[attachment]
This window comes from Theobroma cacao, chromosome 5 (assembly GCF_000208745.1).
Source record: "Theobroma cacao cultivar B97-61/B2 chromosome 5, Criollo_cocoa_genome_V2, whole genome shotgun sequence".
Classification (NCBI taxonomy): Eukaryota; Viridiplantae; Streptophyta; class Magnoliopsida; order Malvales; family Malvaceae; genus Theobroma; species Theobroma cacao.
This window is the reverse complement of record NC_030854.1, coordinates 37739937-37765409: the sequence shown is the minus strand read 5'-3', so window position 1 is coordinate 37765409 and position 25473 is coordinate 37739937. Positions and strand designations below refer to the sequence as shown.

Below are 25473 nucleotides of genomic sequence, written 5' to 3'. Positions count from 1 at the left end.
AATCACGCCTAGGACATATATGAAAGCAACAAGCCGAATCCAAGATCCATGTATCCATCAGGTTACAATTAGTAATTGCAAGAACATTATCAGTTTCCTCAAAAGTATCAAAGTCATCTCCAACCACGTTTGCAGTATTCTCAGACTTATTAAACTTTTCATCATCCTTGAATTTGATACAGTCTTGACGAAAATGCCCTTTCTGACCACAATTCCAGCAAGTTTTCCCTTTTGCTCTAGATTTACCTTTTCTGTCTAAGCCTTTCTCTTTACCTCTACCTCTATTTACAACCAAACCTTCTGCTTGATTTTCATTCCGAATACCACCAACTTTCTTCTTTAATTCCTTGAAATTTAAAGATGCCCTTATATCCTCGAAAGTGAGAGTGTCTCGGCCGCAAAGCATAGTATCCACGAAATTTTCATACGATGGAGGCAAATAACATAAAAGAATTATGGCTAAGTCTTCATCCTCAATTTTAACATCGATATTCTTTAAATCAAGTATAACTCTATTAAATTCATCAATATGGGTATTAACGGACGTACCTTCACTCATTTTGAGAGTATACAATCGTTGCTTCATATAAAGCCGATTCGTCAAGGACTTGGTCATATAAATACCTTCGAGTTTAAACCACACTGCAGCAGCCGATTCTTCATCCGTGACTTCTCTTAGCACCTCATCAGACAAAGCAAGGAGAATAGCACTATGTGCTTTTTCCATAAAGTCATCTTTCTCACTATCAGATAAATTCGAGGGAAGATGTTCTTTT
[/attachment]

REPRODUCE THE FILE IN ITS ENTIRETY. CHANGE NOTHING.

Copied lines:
This window comes from Theobroma cacao, chromosome 5 (assembly GCF_000208745.1).
Source record: "Theobroma cacao cultivar B97-61/B2 chromosome 5, Criollo_cocoa_genome_V2, whole genome shotgun sequence".
Classification (NCBI taxonomy): Eukaryota; Viridiplantae; Streptophyta; class Magnoliopsida; order Malvales; family Malvaceae; genus Theobroma; species Theobroma cacao.
This window is the reverse complement of record NC_030854.1, coordinates 37739937-37765409: the sequence shown is the minus strand read 5'-3', so window position 1 is coordinate 37765409 and position 25473 is coordinate 37739937. Positions and strand designations below refer to the sequence as shown.

Below are 25473 nucleotides of genomic sequence, written 5' to 3'. Positions count from 1 at the left end.
AATCACGCCTAGGACATATATGAAAGCAACAAGCCGAATCCAAGATCCATGTATCCATCAGGTTACAATTAGTAATTGCAAGAACATTATCAGTTTCCTCAAAAGTATCAAAGTCATCTCCAACCACGTTTGCAGTATTCTCAGACTTATTAAACTTTTCATCATCCTTGAATTTGATACAGTCTTGACGAAAATGCCCTTTCTGACCACAATTCCAGCAAGTTTTCCCTTTTGCTCTAGATTTACCTTTTCTGTCTAAGCCTTTCTCTTTACCTCTACCTCTATTTACAACCAAACCTTCTGCTTGATTTTCATTCCGAATACCACCAACTTTCTTCTTTAATTCCTTGAAATTTAAAGATGCCCTTATATCCTCGAAAGTGAGAGTGTCTCGGCCGCAAAGCATAGTATCCACGAAATTTTCATACGATGGAGGCAAATAACATAAAAGAATTATGGCTAAGTCTTCATCCTCAATTTTAACATCGATATTCTTTAAATCAAGTATAACTCTATTAAATTCATCAATATGGGTATTAACGGACGTACCTTCACTCATTTTGAGAGTATACAATCGTTGCTTCATATAAAGCCGATTCGTCAAGGACTTGGTCATATAAATACCTTCGAGTTTAAACCACACTGCAGCAGCCGATTCTTCATCCGTGACTTCTCTTAGCACCTCATCAGACAAAGCAAGGAGAATAGCACTATGTGCTTTTTCCATAAAGTCATCTTTCTCACTATCAGATAAATTCGAGGGAAGATGTTCTTTT